Japanese Manufacturers’ Sentiment Falls, Core Machinery Orders Decline
Aiswarya Gopan • 2 min read
Business confidence among Japan’s manufacturers has dropped to the lowest levels seen in six months during October, although the outlook among services sector firms has surged to the highest level seen since the pandemic’s start early last year. According to the latest Reuters Tankan survey, the sentiment index for manufacturers fell from 18 in September to 16 in October while the services sector index reported an improvement from -2 to -1 for the corresponding period.
The Japanese economy is facing considerable uncertainty and unable to rebound as rapidly as several other key economies around the world, being weighed down by multiple waves of the pandemic and a slower pace of rollout of the COVID-19 vaccines. The outlook for its recovery has dimmed further as a result of the global semiconductor shortage which is keeping the electronics and automotive sectors under pressure, while the soaring raw material costs are weighing on the overall manufacturing sector.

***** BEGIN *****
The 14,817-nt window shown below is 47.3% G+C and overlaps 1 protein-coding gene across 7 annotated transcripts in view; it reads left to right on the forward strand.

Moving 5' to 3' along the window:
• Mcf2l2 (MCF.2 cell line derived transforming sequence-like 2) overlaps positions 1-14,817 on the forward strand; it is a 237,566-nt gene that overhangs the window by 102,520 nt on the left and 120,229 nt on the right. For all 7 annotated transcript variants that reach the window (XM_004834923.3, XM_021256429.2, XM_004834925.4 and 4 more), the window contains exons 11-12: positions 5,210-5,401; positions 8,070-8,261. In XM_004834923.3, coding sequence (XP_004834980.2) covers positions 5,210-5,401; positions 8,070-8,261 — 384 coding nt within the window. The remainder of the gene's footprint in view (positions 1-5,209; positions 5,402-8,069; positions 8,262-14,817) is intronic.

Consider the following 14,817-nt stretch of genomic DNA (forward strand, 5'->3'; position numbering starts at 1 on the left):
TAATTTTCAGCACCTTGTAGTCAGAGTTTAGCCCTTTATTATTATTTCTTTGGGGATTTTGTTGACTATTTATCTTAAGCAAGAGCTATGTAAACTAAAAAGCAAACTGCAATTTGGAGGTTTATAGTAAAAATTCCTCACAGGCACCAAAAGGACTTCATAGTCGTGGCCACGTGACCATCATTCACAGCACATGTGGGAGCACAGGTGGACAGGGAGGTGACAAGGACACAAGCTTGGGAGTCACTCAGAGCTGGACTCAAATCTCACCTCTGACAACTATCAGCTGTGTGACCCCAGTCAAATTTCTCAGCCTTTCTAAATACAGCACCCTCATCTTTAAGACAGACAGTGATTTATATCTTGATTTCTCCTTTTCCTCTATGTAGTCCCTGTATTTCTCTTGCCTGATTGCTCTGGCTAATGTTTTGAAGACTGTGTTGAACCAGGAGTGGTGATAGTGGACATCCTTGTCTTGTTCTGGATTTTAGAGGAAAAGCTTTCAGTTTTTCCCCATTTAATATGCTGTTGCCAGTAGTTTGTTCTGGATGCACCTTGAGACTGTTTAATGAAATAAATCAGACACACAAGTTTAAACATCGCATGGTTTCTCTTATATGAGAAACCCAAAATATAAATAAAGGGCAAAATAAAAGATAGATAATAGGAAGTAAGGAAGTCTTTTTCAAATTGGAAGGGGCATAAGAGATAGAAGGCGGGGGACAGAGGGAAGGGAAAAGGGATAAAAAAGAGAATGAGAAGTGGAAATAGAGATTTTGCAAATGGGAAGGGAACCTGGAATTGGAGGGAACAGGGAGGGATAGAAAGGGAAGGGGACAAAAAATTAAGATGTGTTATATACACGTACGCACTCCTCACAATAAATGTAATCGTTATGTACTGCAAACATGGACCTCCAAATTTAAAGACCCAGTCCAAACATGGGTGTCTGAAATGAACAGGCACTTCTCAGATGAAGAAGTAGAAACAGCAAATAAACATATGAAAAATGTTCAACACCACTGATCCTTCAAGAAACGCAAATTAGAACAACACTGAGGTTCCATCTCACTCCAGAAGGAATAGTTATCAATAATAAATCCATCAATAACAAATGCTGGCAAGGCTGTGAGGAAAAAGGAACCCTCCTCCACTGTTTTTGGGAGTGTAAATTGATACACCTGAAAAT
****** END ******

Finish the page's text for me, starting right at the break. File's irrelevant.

On a positive note, however, firms reported an uptick in external demand that is offering some hope of improvement in business conditions in the coming months. In addition, respondents to the survey express hope that the worst effects of the pandemic are now over and the coming months will focus solely on recovery from the dip.
Meanwhile, another key economic data release from Japan reveals a surprising decline in core machinery orders during the month of August, which is likely to further impact manufacturers’ mood. A key indicator of capital spending in the coming six to nine months, Japan’s core machinery orders fell by 2.4% MoM in August against a 0.9% rise in the previous month and a 1.7% growth forecast by economists on account of a severe drop in orders from manufacturing firms.
As Japan successfully manages to bring the pandemic under control and emerges from restrictions and curbs, businesses anticipate a recovery in domestic demand over the coming months. However, supply chain disruptions, rising energy and raw material costs as well as uneven recovery from the pandemic around the world could continue to pressure the export oriented economy in the near future.